An ode to humidity . . . and country girls


An “ode” is usually a heart-felt, inspired piece written about something that almost can’t be expressed in words. With the return of hot, sticky Missouri River weather, humidity is probably the last thing I’d “ode” about. But the interesting thing about writing is, with a little trickery, you can “ode” on just about anything—as long as the reader thinks you have something good to say about it. Having lived and worked for many years in the South, I know humidity, and interestingly enough, it seems there were always southern country girls connected with those steamy recollections. I can’t really ode about humidity, but I can praise country girls in the process by linking the two.

After all, sultry Bobbie Gentry’s “Ode to Billy Joe” opened with the line, “It was the third of June, another sleepy, dusty (read “hot”)Delta day.” She ode’d Billy Joe, but she blamed his antics on the summer heat, while he was putting that frog down her back at the Carroll County picture show. I’m just doing it in reverse without naming names. Humidity makes us all a little crazy, but thus far, I haven’t wanted to jump off the Tallahatchee or the Kit Bond Bridge.



I was a very early September baby. My mother tells me my dad was filling the silo with corn silage and it was 95 degrees. She’d only just come home from the hospital and even though there was always a breeze at the farm, it was a hot breeze in the age before air conditioning. Have you ever seen a newborn with those tiny red bumps on their face, the skin looking a little flushed? I’ve always heard it called infant acne. I’m not sure I ever had it, but I have a theory this is brought on by inescapable humidity. For those of us born in the heat, our little undeveloped eyeballs were trying to focus on something, anything, trying to make sense of this horrible new sensation, but being a little blind and unable to speak about Missouri’s version of Hades, we quite possibly developed symptoms like baby acne from environmental stress. That’s not a scientific fact, but it sounds reasonable doesn’t it?


Cattle call

My earliest vivid memory of Missouri humidity is checking salt blocks and replenishing cattle back-rubbers with a diesel fuel and insecticide mixture, with my father. The cattle were tail-swatting flies under the shade trees and dropping manure piles in the dust. The flies don’t like high humidity either and they take it out on anything that moves. The early summer grass was taller than my head, the fresh manure smell challenging, the biting flies maddening and the humidity was soaking my little cotton shirt. I needed some relief and I found it making trouble. I started chasing my older sister around with some of that fresh manure on a stick. She said I was making her get all sweaty. I retorted, “I thought boys sweated and girls perspired (something I’d heard my mom say).”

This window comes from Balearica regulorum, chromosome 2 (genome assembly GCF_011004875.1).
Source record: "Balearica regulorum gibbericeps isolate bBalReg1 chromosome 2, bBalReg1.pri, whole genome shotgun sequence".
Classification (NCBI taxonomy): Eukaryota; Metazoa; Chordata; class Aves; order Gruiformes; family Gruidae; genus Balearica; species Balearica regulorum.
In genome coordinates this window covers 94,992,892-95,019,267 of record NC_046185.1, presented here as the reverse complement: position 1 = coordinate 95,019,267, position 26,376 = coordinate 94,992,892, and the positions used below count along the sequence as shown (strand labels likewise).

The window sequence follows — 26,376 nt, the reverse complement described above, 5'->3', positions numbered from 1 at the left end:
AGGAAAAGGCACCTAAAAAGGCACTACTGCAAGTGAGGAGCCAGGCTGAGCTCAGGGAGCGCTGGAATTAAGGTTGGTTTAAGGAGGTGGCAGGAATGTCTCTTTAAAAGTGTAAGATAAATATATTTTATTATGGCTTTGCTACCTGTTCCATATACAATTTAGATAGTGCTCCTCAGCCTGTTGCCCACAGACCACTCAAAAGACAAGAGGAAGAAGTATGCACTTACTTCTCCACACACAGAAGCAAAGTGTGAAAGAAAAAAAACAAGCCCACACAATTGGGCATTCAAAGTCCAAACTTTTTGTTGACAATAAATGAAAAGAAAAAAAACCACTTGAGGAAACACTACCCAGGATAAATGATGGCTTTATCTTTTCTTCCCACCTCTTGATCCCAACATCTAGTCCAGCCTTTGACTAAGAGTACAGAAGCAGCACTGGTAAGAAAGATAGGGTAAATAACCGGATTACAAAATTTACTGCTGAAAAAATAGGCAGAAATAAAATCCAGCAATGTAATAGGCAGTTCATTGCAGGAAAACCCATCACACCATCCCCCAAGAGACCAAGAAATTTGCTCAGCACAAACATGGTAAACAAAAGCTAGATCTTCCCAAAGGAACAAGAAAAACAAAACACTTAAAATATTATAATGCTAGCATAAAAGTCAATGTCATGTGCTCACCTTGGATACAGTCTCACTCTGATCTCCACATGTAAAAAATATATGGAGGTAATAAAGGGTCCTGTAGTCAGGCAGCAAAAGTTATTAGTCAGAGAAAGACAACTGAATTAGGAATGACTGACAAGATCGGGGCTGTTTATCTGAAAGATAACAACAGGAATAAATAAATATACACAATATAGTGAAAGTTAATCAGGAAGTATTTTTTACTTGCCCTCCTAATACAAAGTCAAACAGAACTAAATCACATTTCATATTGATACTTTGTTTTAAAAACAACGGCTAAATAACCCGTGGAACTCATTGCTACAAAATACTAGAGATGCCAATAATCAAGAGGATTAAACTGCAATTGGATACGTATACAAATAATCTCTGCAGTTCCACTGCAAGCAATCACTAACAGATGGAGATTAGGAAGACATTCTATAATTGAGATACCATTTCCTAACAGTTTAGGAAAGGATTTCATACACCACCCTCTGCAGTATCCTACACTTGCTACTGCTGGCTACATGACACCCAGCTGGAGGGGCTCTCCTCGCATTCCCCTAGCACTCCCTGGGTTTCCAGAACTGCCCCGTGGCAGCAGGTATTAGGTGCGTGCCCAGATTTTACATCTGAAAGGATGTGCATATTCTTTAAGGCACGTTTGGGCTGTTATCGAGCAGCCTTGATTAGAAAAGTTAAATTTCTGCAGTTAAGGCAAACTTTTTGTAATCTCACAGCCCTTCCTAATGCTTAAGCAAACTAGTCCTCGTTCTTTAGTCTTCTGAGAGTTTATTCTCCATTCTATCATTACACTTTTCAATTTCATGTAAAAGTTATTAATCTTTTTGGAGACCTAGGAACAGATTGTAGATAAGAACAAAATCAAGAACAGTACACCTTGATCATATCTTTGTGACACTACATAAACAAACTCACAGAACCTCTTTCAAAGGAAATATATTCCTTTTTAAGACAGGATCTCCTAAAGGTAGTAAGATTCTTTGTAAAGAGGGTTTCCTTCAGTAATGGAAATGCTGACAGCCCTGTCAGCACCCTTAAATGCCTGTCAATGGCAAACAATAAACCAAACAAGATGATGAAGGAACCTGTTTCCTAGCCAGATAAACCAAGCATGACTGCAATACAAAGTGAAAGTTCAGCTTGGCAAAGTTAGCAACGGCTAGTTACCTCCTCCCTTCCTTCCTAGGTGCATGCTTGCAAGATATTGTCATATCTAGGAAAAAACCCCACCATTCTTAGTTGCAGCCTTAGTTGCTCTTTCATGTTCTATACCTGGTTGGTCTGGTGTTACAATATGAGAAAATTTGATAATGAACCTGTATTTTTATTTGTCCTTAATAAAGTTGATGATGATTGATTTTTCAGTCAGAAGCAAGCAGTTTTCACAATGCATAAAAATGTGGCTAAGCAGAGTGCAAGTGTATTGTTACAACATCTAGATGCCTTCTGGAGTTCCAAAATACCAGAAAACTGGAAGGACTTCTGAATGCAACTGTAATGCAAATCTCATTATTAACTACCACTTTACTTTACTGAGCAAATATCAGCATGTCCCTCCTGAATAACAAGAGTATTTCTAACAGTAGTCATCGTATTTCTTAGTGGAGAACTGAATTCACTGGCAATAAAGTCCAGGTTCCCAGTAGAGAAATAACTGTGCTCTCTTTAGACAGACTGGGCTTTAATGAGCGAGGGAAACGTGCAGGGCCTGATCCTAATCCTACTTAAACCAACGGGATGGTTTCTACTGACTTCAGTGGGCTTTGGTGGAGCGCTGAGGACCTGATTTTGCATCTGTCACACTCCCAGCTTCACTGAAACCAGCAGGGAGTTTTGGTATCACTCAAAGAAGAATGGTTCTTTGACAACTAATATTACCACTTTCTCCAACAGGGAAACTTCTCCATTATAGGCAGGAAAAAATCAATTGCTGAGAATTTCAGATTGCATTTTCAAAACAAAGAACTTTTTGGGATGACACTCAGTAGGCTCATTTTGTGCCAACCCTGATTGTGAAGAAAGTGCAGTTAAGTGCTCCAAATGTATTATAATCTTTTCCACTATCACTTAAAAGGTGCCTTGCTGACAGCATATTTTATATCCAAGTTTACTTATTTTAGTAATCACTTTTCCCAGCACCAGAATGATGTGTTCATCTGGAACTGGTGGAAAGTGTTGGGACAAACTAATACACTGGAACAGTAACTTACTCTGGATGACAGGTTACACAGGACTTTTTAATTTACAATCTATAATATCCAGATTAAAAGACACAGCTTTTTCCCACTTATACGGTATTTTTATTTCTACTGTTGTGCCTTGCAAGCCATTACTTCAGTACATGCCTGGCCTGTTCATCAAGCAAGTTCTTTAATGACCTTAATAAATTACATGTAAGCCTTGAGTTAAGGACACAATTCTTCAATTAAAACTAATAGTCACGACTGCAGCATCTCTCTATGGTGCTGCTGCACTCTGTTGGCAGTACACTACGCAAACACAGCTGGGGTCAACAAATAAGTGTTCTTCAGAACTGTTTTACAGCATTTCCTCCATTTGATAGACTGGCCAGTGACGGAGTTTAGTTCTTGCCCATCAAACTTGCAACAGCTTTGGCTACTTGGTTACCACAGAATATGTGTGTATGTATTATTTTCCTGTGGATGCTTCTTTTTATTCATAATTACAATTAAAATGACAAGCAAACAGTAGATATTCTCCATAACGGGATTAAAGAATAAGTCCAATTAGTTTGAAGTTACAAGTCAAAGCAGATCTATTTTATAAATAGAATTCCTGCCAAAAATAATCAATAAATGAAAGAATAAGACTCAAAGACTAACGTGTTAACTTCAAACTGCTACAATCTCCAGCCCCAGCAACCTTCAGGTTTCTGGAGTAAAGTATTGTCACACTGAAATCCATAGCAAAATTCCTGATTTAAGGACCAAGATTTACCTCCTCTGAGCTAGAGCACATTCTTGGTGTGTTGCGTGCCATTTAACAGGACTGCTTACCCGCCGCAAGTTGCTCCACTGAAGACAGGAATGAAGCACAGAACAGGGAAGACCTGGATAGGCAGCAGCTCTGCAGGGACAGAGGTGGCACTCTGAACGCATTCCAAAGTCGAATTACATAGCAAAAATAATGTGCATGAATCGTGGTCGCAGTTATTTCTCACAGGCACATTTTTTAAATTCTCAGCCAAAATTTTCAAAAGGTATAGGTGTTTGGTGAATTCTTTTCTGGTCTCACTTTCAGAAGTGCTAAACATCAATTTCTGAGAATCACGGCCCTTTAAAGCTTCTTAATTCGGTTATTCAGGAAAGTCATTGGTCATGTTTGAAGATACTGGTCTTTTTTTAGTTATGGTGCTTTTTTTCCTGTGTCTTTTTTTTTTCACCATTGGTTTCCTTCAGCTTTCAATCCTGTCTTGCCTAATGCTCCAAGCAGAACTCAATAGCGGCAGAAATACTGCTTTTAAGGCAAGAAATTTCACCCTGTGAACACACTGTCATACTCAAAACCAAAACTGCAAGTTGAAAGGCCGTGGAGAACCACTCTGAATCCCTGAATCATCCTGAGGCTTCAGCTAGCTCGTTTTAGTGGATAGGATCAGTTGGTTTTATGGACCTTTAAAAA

“Yeah, well we do that too,” she said, with the threat to tell mom about the incident.

My father was frowning, but it was probably over a calf that was developing pink eye. I think I was catching that too, such was the miserable experience. Little did I know, that as I grew older, I would start to associate the season less with heat-related afflictions and more with affairs of the heart—though that is an affliction in its own right. 


A back seat hygrometer

My senior year in high school, a family moved to Mexico (Mo.) from Knoxville, Tenn. They had four daughters and I wound up dating one of them because she had a southern accent that I found irresistible. Normally, she had long straight hair, but in humid weather it really frizzed out in ways I had never seen on the opposite sex. We gigged frogs and she helped me run my trapline in winter. At that time, small-town kids had road parties or “throw downs” on weekends. A little beer drinking and a little harmless smootching in the back seat of a car rounded out the evening. But on a hot July evening, you could never really aspire to anything beyond the imagination, because the heat, humidity and occasional mosquito drove you to seek relief outside the car. By this time, my girlfriend looked like someone totally different by the end of the night. It was only later that I learned human hair strands were used to measure barometric pressure in instruments called hygrometers. I wondered about meteorological money-making opportunities with my southern friend.